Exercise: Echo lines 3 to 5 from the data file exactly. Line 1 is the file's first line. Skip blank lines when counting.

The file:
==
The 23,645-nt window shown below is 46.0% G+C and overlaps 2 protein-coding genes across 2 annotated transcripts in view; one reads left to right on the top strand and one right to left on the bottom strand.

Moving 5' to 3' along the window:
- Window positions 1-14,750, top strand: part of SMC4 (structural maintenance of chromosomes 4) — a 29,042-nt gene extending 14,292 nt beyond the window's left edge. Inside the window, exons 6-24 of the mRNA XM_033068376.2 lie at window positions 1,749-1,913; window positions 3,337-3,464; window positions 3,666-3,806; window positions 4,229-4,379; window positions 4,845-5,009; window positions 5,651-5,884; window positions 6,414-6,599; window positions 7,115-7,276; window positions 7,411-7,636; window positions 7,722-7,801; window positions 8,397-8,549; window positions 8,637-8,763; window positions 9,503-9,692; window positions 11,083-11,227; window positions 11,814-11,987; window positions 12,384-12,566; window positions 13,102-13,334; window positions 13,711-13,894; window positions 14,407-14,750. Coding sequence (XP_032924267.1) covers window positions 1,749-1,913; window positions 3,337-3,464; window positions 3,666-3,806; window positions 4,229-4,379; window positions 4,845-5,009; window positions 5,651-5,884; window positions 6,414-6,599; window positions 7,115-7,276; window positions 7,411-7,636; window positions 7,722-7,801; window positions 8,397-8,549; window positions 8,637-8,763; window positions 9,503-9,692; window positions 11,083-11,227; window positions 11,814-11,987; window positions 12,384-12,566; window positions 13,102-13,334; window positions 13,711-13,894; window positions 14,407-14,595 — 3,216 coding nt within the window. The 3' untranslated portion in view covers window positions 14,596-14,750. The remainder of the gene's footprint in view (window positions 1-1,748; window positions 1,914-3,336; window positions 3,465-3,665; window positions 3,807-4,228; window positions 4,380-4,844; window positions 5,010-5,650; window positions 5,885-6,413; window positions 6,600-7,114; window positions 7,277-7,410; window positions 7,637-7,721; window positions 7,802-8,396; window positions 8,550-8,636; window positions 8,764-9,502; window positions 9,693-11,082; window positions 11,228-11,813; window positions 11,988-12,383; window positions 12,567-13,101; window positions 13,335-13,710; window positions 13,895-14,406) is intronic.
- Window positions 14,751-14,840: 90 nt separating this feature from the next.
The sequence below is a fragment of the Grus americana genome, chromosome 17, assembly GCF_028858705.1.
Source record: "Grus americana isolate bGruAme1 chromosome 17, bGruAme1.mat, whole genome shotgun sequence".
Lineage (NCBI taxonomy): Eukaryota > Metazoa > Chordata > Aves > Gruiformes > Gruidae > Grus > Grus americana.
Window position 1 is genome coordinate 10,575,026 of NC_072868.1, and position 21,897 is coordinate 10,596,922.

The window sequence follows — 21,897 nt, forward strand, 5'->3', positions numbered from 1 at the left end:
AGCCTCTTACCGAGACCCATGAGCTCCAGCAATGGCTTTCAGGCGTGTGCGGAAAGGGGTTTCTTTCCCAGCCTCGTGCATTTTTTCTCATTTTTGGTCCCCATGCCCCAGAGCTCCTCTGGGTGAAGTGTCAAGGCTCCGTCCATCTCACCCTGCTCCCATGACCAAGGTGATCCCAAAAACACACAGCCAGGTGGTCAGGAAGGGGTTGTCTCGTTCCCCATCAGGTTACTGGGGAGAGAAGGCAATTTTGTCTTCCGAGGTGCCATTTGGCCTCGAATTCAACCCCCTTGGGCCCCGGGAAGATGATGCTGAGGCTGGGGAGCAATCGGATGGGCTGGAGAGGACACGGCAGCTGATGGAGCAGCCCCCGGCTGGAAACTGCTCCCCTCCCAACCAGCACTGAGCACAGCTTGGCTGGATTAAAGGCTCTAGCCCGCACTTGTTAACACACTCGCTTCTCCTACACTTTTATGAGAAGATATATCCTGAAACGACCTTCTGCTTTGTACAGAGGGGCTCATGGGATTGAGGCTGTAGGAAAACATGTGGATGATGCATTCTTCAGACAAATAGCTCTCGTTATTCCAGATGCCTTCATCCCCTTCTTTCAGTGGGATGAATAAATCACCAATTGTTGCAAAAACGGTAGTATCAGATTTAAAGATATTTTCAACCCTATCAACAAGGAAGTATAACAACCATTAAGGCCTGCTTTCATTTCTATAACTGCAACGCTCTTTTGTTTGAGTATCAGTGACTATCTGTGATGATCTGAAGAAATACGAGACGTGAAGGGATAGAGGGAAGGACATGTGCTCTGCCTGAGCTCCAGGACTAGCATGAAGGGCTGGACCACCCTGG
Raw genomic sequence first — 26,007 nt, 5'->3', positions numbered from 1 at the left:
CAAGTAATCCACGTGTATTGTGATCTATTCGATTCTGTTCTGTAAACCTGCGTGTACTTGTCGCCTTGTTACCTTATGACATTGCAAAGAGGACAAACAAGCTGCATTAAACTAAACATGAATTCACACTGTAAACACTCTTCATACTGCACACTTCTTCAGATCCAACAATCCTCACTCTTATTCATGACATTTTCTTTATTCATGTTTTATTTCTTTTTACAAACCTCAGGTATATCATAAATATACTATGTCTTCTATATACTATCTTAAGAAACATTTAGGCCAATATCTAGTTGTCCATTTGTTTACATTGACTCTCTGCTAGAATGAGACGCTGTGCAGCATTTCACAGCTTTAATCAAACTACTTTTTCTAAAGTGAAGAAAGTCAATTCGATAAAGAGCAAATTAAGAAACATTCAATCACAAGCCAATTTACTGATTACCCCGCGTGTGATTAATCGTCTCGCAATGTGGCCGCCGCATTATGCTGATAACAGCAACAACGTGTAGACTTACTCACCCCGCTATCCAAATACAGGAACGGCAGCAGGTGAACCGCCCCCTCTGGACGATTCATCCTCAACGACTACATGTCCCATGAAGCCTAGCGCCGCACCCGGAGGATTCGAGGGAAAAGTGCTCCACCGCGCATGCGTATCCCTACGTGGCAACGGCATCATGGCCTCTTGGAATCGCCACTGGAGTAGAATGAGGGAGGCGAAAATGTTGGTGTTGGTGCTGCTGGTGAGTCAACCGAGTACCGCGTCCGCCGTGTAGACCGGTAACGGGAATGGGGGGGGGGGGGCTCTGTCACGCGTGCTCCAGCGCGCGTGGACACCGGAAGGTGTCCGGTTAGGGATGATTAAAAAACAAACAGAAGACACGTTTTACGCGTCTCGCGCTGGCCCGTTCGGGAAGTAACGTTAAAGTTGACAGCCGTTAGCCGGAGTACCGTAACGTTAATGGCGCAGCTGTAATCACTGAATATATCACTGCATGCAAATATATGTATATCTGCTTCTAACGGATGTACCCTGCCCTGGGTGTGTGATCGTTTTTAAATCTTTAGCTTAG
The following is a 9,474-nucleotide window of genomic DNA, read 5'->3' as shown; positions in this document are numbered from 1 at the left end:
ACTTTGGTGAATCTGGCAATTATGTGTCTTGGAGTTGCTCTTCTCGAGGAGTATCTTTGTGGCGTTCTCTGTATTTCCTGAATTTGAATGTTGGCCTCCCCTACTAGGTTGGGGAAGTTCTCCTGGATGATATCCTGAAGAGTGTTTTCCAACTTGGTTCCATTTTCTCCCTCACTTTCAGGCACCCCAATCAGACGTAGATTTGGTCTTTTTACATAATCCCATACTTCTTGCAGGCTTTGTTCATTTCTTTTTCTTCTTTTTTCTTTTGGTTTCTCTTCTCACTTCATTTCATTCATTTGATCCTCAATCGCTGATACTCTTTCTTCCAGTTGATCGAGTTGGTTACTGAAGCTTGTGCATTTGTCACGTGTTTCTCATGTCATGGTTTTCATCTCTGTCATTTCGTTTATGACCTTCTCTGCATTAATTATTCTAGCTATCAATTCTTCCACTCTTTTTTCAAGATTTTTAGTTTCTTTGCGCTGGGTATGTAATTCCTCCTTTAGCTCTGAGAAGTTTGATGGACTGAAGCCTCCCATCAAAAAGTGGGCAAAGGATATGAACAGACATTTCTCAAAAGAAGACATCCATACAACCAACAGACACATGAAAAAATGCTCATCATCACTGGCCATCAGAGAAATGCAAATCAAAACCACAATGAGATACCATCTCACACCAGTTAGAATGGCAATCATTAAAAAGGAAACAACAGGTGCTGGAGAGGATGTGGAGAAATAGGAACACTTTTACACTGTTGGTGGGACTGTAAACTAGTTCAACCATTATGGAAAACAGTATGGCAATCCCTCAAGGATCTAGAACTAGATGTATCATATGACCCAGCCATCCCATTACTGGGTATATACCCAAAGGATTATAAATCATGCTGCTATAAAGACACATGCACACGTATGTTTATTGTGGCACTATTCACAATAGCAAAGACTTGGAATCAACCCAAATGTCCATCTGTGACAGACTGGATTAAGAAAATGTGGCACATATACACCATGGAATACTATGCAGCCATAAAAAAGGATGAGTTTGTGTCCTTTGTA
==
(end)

- Window positions 1-14,750, top strand: part of SMC4 (structural maintenance of chromosomes 4) — a 29,042-nt gene extending 14,292 nt beyond the window's left edge. Inside the window, exons 6-24 of the mRNA XM_033068376.2 lie at window positions 1,749-1,913; window positions 3,337-3,464; window positions 3,666-3,806; window positions 4,229-4,379; window positions 4,845-5,009; window positions 5,651-5,884; window positions 6,414-6,599; window positions 7,115-7,276; window positions 7,411-7,636; window positions 7,722-7,801; window positions 8,397-8,549; window positions 8,637-8,763; window positions 9,503-9,692; window positions 11,083-11,227; window positions 11,814-11,987; window positions 12,384-12,566; window positions 13,102-13,334; window positions 13,711-13,894; window positions 14,407-14,750. Coding sequence (XP_032924267.1) covers window positions 1,749-1,913; window positions 3,337-3,464; window positions 3,666-3,806; window positions 4,229-4,379; window positions 4,845-5,009; window positions 5,651-5,884; window positions 6,414-6,599; window positions 7,115-7,276; window positions 7,411-7,636; window positions 7,722-7,801; window positions 8,397-8,549; window positions 8,637-8,763; window positions 9,503-9,692; window positions 11,083-11,227; window positions 11,814-11,987; window positions 12,384-12,566; window positions 13,102-13,334; window positions 13,711-13,894; window positions 14,407-14,595 — 3,216 coding nt within the window. The 3' untranslated portion in view covers window positions 14,596-14,750. The remainder of the gene's footprint in view (window positions 1-1,748; window positions 1,914-3,336; window positions 3,465-3,665; window positions 3,807-4,228; window positions 4,380-4,844; window positions 5,010-5,650; window positions 5,885-6,413; window positions 6,600-7,114; window positions 7,277-7,410; window positions 7,637-7,721; window positions 7,802-8,396; window positions 8,550-8,636; window positions 8,764-9,502; window positions 9,693-11,082; window positions 11,228-11,813; window positions 11,988-12,383; window positions 12,567-13,101; window positions 13,335-13,710; window positions 13,895-14,406) is intronic.
- Window positions 14,751-14,840: 90 nt separating this feature from the next.
The sequence below is a fragment of the Grus americana genome, chromosome 17, assembly GCF_028858705.1.